The Fall of the House of Dixie

Paperback $17.00

Apr 01, 2014 | 480 Pages

Ebook $12.99

Jan 08, 2013 | 464 Pages

  • Paperback $17.00

    Apr 01, 2014 | 480 Pages

  • Ebook $12.99

    Jan 08, 2013 | 464 Pages


“This is the Civil War as it is seldom seen . . . and a portrait of a country in transition . . . as vivid as any that has been written.”The Boston Globe
“An absorbing social history . . . For readers whose Civil War bibliography runs to standard works by Bruce Catton and James McPherson . . . [Bruce] Levine’s book offers fresh insights.”The Wall Street Journal
“More poignantly than any book before, The Fall of the House of Dixie shows how deeply intertwined the Confederacy was with slavery, and how the destruction of both made possible a ‘second American revolution’ as far-reaching as the first.”—David W. Blight, author of American Oracle
“Splendidly colorful . . . Levine recounts this tale of Southern institutional rot with the ease and authority born of decades of study.”Kirkus Reviews (starred review)
“A deep, rich, and complex analysis of the period surrounding and including the American Civil War.”Publishers Weekly (starred review)
“This book limns the relationship between slavery and the rise and fall of the Confederacy more clearly and starkly than any other study. General readers and seasoned scholars alike will find new information and insights in this eye-opening account.”—James M. McPherson, author of Battle Cry Freedom
“With his characteristic judiciousness and crystalline prose, Bruce Levine demonstrates the toll that disaffection and dissent took on the Confederate cause and brings into sharp focus what the Union victory, enduringly, achieved. He has, in short, written another modern classic.”—Elizabeth R. Varon, author of Disunion!: The Coming of the American Civil War, 1789–1859
“A gripping, lucid grassroots history of the Civil War that declines the strict use of great battles and Big Men as its fulcrum, opting instead for the people. In the tradition of James McPherson, Bruce Levine has produced a book that is a work of both history and literature.”—Ta-Nehisi Coates, author of The Beautiful Struggle
“Levine illuminates the experiences of southern men and women—white and black, free and enslaved, civilians and soldiers—with a sure grasp of the historical sources and a deft literary touch. He masterfully recaptures an era of unsurpassed drama and importance.”—Gary W. Gallagher, author of The Confederate War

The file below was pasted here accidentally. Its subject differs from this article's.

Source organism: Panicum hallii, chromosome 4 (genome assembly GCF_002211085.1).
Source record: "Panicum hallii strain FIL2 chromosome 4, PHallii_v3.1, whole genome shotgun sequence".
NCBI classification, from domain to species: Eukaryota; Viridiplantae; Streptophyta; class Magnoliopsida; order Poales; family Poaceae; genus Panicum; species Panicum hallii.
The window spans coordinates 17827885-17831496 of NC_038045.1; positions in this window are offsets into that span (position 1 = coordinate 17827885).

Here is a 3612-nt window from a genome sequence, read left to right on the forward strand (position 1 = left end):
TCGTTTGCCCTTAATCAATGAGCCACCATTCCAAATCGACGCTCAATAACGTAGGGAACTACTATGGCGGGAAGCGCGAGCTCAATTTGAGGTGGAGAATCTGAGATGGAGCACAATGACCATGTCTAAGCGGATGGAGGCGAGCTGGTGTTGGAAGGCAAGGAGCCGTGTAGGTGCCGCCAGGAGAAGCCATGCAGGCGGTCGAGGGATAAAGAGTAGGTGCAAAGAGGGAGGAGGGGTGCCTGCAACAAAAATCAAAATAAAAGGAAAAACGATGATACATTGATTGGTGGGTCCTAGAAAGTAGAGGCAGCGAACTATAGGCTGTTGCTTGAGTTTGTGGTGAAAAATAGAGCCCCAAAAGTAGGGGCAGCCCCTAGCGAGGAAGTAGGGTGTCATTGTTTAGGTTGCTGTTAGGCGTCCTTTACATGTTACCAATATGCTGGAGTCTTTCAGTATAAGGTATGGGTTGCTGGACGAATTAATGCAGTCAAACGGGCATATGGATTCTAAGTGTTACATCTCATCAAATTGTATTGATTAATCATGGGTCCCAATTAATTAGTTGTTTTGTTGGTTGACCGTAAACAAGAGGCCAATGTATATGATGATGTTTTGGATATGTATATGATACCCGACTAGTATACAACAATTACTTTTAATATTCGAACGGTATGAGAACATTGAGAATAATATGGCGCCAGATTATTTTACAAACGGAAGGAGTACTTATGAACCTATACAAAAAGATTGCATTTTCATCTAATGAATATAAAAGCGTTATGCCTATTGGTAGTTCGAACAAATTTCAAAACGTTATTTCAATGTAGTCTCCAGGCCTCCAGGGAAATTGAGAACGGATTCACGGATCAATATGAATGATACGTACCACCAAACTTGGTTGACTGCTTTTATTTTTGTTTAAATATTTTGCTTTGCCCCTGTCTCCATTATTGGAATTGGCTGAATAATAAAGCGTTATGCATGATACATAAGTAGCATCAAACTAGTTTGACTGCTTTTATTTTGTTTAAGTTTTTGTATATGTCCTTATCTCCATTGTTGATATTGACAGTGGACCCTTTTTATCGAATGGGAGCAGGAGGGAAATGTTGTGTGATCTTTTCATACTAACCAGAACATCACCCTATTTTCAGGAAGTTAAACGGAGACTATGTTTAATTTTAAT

“A compelling, valuable and eye-opening work [that] will inform and entertain the most discerning student of ‘the second American revolution.’”The San Antonio Express-News

“Masterful . . . Levine’s employment of testimonies by slaveholders, slaves, and pro-Union Southerners is effective and often poignant.”Booklist
“Levine’s engrossing story chronicles the collapse of a doomed republic—the Confederate States of America—built on the unstable sands of delusion, cruelty, and folly.”—Adam Goodheart, author of 1861: The Civil War Awakening
“Bruce Levine vividly traces the origins of the ‘slaveholders’ rebellion’ and its dramatic wartime collapse. With this book, he confirms his standing among the leading Civil War historians of our time.”—James Oakes, author of Freedom National
“Eloquent and illuminating . . . Shifting away from traditional accounts that emphasize generals and campaigns, Levine instead offers a brilliant and provocative analysis of the way in which slaves and non-elite whites transformed the conflict into a second American Revolution.”—Douglas R. Egerton, author of Year of Meteors
“The idea that Southern secession was unconnected to the defense of slavery has a surprising hold on the popular historical imagination, North and South. Levine’s demolition of such a misapprehension profoundly succeeds as both argument and drama.”—David Roediger, coauthor of The Production of Difference
“Thorough, convincing, and, in a word, brilliant. Our understanding of this central event in American history will never be the same.”—Marcus Rediker, author of The Slave Ship
The Fall of the House of Dixie will delight and disturb—and provide much needed clarity as Americans take a fresh look at the meaning of the Civil War.”—Ronald C. White, Jr., author of A. Lincoln
“The story of a war waged off the battlefield, a war of politics and ideology that transformed both Southern and Northern culture unfolds brilliantly in the able hands of this fine historian.”—Carol Berkin, author of Revolutionary Mothers

“Levine offers a fresh perspective on this oft-told story by relying heavily on personal letters, journals and diaries. . . . Brushing aside the notion that slavery was merely one of many issues over which the war was fought, Levine . . . shows that it was at the center of everything—the economy, culture, social relationships and worldview.”—BookPage
“Levine’s well-documented study . . . provides a concise and well-written overview of the conflict and a cogent discussion of . . . still-polarizing issues.”The Dallas Morning News

From the Hardcover edition.

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